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Qatar learns money buys cooperation only within its own borders

Billions of dollars into bankrolling revolutions in Libya, Syria, and Egypt, the Qataris are finding that money can't deliver an airtight foreign policy.

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As protests swept across the Middle East in 2011, Qatar, one of the region's smallest countries, sought to make itself one of the biggest players. Using its massive wealth to fund dissidents and new governments, it helped reshape the region’s political order.

But billions of dollars into bankrolling revolutions in Libya, Syria, and Egypt, the Qataris are finding that money can’t buy an airtight foreign policy.

When protests began, the heir apparent to crumbling Middle Eastern dictatorships seemed to Qataris to be conservative Islamists. The election of Mohamed Morsi and his Muslim Brotherhood in Egypt’s first freely contested election seemed a clear signal and Qatar went on to provide $8 billion in assistance to the Egyptian government.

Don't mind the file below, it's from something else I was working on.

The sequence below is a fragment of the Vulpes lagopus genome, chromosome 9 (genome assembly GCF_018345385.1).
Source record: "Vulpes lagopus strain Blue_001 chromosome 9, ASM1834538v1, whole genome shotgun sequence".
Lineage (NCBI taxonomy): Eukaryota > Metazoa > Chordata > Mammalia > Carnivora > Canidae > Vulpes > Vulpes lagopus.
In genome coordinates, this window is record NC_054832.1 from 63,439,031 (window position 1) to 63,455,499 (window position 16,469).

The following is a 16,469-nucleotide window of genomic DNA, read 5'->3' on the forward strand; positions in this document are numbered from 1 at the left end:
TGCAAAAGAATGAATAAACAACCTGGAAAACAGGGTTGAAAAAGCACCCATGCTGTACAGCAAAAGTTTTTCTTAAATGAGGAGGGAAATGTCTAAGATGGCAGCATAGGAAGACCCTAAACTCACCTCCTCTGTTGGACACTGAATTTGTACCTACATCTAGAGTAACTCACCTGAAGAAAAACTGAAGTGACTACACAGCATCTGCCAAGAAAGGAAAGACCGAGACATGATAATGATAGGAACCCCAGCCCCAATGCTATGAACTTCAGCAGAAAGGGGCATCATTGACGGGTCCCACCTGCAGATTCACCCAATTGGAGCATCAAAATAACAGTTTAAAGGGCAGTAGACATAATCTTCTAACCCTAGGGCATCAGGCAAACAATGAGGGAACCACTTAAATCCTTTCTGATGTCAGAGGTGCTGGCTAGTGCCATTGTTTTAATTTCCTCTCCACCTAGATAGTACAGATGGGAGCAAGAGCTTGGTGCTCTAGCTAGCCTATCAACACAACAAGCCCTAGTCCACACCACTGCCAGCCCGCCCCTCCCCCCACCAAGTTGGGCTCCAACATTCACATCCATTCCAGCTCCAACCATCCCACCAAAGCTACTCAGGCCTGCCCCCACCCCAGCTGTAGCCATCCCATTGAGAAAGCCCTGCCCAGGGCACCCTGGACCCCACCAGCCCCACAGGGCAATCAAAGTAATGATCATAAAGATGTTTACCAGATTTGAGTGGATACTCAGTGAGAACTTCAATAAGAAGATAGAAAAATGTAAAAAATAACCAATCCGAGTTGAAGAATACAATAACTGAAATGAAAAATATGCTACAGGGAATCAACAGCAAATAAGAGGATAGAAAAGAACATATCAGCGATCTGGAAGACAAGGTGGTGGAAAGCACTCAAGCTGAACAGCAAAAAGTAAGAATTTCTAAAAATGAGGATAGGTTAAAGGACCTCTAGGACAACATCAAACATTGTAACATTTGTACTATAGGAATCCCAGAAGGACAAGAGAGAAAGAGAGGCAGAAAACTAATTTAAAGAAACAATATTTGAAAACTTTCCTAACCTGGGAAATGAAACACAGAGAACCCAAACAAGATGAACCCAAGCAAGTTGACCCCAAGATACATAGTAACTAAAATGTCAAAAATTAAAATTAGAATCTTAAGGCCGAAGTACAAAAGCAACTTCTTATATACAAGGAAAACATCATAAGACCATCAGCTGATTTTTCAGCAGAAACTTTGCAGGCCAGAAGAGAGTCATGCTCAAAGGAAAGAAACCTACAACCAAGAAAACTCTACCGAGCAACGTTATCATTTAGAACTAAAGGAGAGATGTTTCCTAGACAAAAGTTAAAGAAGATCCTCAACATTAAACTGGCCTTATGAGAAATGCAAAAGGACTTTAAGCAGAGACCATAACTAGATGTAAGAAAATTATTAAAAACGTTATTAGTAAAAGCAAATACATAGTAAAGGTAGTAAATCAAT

But Mr. Morsi's ouster and the subsequent demonization of the Muslim Brotherhood in the last month have forced the Qataris to reconsider their revolutionary investments. It's unlikely that Qatar will scale back its foreign commitments, but amid the ever-shifting Arab political landscape, it’s become apparent that the Persian Gulf nation must reassess its strategy if it’s to remain relevant.

“They are extremely enthusiastic about the way they go about things, and that’s fine, but they are inexperienced. They stepped into the limelight of the region and frankly their toes got burned off a little bit. They overextended, not because of dangerous interests, but because they were a bit naive,” says Michael Stephens, a researcher at Royal United Services Institute in Qatar.

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